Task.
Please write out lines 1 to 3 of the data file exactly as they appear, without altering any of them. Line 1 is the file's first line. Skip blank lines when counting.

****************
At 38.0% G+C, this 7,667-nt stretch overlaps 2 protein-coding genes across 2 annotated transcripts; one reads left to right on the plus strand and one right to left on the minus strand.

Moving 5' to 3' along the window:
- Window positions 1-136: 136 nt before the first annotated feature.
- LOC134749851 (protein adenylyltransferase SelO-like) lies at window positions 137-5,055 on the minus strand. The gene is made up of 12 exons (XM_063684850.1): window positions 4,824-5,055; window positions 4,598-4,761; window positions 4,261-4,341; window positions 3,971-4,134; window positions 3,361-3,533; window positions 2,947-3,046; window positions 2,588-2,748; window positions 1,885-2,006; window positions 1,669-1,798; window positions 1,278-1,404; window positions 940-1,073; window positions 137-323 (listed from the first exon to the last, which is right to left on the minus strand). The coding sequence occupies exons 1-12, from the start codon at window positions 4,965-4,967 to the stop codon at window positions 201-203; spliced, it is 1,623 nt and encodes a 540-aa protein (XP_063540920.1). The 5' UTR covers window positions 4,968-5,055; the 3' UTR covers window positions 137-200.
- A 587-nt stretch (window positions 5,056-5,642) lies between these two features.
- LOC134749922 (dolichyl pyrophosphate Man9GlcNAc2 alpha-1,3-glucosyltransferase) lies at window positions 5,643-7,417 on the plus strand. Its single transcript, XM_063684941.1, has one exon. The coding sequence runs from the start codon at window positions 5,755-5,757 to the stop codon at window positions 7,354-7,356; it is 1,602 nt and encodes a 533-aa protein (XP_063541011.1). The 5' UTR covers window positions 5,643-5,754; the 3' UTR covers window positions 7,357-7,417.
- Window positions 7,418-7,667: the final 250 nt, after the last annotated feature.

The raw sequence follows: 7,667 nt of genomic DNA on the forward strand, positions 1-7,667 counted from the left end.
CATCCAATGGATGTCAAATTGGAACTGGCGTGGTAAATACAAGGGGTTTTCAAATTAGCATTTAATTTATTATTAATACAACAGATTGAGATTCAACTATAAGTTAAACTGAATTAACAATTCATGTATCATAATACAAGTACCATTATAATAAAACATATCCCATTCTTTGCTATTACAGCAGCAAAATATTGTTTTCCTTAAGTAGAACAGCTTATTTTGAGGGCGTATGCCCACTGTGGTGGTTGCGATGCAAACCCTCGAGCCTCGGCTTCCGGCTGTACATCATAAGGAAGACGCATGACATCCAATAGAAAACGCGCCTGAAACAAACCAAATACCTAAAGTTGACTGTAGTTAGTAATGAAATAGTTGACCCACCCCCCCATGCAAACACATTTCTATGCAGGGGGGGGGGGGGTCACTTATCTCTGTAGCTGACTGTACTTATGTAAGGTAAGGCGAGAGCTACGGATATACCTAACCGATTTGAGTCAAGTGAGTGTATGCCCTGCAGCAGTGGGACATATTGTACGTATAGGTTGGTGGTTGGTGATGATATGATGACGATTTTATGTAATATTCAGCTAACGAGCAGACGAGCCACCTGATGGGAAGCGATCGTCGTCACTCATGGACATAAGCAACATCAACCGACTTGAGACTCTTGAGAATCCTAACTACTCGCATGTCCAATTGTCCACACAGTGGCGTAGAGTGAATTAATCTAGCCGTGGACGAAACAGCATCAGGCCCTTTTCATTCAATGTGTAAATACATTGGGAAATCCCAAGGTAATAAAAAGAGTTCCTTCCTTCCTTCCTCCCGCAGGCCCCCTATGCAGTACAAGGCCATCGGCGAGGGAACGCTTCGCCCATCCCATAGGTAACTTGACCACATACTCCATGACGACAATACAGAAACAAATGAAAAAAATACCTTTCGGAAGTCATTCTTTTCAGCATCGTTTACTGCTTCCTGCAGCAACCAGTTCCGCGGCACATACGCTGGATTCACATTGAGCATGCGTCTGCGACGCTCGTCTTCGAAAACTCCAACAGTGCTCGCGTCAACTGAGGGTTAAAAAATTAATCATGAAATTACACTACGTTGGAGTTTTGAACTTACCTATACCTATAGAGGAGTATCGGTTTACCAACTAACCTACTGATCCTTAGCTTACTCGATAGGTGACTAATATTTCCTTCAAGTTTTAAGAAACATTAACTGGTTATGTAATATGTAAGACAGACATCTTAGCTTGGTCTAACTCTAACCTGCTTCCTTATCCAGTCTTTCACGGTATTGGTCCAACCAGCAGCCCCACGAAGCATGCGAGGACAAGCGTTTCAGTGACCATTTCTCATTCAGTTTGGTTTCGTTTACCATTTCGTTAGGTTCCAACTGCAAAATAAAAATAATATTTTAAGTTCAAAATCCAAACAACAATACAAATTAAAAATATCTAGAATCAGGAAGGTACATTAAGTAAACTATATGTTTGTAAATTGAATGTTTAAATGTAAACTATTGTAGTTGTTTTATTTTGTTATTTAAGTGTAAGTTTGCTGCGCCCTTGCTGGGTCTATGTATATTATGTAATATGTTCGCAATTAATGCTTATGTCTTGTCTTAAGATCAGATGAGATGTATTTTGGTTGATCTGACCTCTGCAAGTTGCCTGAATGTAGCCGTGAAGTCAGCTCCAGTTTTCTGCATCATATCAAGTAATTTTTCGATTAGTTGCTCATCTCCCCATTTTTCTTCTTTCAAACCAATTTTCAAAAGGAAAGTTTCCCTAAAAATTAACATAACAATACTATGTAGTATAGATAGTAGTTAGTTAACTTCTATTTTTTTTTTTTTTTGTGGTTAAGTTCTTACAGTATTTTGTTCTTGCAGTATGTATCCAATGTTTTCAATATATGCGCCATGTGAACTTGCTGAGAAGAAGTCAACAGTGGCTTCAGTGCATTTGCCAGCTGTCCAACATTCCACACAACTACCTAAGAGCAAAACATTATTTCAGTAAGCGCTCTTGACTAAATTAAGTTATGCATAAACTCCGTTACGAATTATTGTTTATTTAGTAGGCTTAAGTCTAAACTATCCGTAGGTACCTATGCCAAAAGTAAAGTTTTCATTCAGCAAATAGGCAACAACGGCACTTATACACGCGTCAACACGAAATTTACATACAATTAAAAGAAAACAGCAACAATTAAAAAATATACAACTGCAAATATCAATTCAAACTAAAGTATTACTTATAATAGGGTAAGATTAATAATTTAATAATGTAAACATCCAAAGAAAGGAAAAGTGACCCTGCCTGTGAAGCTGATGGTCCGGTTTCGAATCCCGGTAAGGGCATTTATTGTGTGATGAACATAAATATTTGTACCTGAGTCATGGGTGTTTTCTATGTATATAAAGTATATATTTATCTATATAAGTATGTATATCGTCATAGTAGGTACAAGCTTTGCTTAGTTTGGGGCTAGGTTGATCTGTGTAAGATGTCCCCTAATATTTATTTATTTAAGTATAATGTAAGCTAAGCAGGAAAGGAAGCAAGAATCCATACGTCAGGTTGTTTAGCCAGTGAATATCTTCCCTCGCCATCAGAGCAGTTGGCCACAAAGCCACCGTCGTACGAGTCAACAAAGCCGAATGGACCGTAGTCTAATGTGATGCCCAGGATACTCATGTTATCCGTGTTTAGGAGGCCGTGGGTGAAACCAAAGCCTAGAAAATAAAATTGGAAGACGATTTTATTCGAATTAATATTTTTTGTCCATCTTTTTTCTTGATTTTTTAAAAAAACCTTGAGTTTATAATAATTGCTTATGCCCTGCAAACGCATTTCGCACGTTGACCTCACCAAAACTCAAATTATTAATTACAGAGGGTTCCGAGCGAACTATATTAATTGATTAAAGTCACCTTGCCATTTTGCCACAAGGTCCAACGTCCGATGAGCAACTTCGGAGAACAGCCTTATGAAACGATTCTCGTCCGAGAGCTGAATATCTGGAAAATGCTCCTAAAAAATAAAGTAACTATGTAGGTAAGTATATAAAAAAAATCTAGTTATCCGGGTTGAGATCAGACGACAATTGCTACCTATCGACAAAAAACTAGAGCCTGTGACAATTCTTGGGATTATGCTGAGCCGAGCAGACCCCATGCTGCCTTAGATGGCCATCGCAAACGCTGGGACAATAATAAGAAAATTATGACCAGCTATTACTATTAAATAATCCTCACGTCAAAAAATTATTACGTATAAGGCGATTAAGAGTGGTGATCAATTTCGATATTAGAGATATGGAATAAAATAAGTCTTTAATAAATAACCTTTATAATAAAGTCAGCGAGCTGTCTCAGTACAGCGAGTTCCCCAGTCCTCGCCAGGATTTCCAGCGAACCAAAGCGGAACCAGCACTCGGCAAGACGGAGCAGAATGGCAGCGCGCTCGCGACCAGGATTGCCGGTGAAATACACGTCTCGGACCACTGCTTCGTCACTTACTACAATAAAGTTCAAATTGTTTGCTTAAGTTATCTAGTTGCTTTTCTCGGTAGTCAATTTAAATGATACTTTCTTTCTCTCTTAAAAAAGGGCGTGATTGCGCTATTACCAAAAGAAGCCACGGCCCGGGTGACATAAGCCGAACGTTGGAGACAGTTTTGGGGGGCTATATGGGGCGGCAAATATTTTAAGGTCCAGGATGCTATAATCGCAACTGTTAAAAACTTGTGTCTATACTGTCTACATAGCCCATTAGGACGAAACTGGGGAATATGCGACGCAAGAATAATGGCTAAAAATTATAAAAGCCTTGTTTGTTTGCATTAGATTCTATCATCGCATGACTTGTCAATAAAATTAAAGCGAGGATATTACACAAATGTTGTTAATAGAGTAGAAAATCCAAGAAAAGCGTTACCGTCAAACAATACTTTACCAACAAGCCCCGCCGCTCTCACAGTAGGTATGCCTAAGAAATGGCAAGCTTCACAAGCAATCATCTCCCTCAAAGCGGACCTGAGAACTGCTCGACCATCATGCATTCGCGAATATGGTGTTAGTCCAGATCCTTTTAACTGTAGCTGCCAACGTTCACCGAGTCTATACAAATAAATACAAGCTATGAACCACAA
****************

At 38.0% G+C, this 7,667-nt stretch overlaps 2 protein-coding genes across 2 annotated transcripts; one reads left to right on the plus strand and one right to left on the minus strand.

Moving 5' to 3' along the window:
- Window positions 1-136: 136 nt before the first annotated feature.